US demands $6bn penalty from JP Morgan in alleged fraud case

Although bank is refusing to pay amount requested, it expects to settle for billions

The JPMorgan Chase  headquarters in Manhattan, NewYork. The bank is resisting what is says is one of the largest post-crisis settlements by any bank

The JPMorgan Chase headquarters in Manhattan, NewYork. The bank is resisting what is says is one of the largest post-crisis settlements by any bank

 


US authorities are demanding JPMorgan Chase pay more than $6 billion to settle allegations it mis-sold securities to government-backed mortgage companies in the run-up to the financial crisis, according to people familiar with the discussions.

The bank is resisting the payment, which would be its single biggest penalty in a catalogue of expensive run-ins with US authorities and one of the largest post-crisis settlements by any bank, these people said.

It dwarfs the amount that JPMorgan is expected to pay to settle regulatory action over its “London whale” trading scandal and exceeds the penalties for its alleged manipulation of commodities markets.

The Federal Housing Finance Agency, a government regulator, sued JPMorgan and 17 other banks in 2011. It said the bank falsely claimed that loans backing $33 billion of mortgage-backed securities complied with underwriting guidelines and that it “significantly overstated the ability of the borrowers to repay their mortgage loans”.

The securities were sold to Fannie Mae and Freddie Mac, which guarantee US home loans and also buy securities for their own investment portfolio. As borrowers began to default in 2007, the value of the securities fell sharply.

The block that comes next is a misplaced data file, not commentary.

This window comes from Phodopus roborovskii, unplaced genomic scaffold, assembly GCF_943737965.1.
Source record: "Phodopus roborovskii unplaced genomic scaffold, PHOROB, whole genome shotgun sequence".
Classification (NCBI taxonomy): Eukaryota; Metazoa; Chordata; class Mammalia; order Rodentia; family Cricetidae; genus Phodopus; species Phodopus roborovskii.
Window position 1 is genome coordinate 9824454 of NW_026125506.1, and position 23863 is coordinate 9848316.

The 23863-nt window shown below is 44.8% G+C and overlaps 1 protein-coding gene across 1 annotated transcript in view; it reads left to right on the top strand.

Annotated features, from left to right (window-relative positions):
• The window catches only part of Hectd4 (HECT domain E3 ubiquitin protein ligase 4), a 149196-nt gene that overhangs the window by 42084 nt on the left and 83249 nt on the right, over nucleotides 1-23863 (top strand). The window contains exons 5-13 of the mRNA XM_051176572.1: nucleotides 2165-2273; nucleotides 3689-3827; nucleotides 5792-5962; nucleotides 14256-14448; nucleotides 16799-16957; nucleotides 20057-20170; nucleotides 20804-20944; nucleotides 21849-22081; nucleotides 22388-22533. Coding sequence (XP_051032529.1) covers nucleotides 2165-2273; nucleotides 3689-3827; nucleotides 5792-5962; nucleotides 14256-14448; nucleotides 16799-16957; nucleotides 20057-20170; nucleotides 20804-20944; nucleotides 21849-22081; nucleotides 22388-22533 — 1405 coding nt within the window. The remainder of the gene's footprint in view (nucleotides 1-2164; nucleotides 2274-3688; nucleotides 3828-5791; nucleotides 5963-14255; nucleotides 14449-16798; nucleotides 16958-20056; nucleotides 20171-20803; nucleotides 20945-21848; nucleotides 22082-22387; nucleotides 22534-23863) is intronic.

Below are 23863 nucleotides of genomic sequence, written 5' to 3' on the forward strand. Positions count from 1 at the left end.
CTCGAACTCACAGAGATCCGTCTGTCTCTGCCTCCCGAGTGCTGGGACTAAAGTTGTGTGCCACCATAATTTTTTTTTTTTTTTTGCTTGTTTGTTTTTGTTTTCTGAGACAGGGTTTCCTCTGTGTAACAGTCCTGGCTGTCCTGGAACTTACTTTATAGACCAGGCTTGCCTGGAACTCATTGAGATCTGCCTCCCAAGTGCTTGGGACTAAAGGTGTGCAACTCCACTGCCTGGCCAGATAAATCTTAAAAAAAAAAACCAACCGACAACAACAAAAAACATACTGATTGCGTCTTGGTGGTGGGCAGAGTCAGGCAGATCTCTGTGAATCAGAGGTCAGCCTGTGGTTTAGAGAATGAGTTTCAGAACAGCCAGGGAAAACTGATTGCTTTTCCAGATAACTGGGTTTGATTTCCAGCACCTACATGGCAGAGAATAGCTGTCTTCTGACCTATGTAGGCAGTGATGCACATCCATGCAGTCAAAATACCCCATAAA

The agency is suing the banks in its role as regulator of Fannie and Freddie.


Mounting price tag
Although JPMorgan is refusing to pay the amount requested by the government, it expects to settle for billions of dollars, according to people familiar with the situation. The mounting potential price tag was partly responsible for a warning earlier this month that its legal bill could exceed existing reserves by $6.8 billion.

It is still possible that JPMorgan could reach a lower settlement than $6 billion or even win its case outright in court. But cases settled so far have seen banks pay out a high percentage of losses and banks are complaining that they have not had any significant rulings in their favour by the judge overseeing the case in the New York district court.

Last month UBS settled for $885 million compared with original losses that were estimated at about $1.15 billion. As the market recovered due to the improving economy, these were reduced to about $900 million, said people familiar with the case, making the Swiss bank’s payment equal more than 90 per cent of the estimated losses.

The notional value of securities sold by JPMorgan are five times bigger than those sold by UBS.


Fraud allegation
Unlike the UBS lawsuit, the case against JPMorgan and some of the other banks alleges fraud, which the government says makes the offence more serious and strengthens its claims for substantial damages.

One point of contention is that a large proportion of the securities were sold by Washington Mutual and Bear Stearns, which JPMorgan bought with the support of the government as they teetered during the crisis.

JPMorgan and the Federal Housing Finance Agency declined to comment.

Meanwhile there was a new arrest yesterday in relation to the “London whale” trading scandal in which JPMorgan lost more than $6 billion on botched derivatives trades.

Spanish police arrested Javier Martin-Artajo, the former JPMorgan Chase banker accused of hiding hundreds of millions of dollars in losses in the affair.– Copyright The Financial Times Limited 2013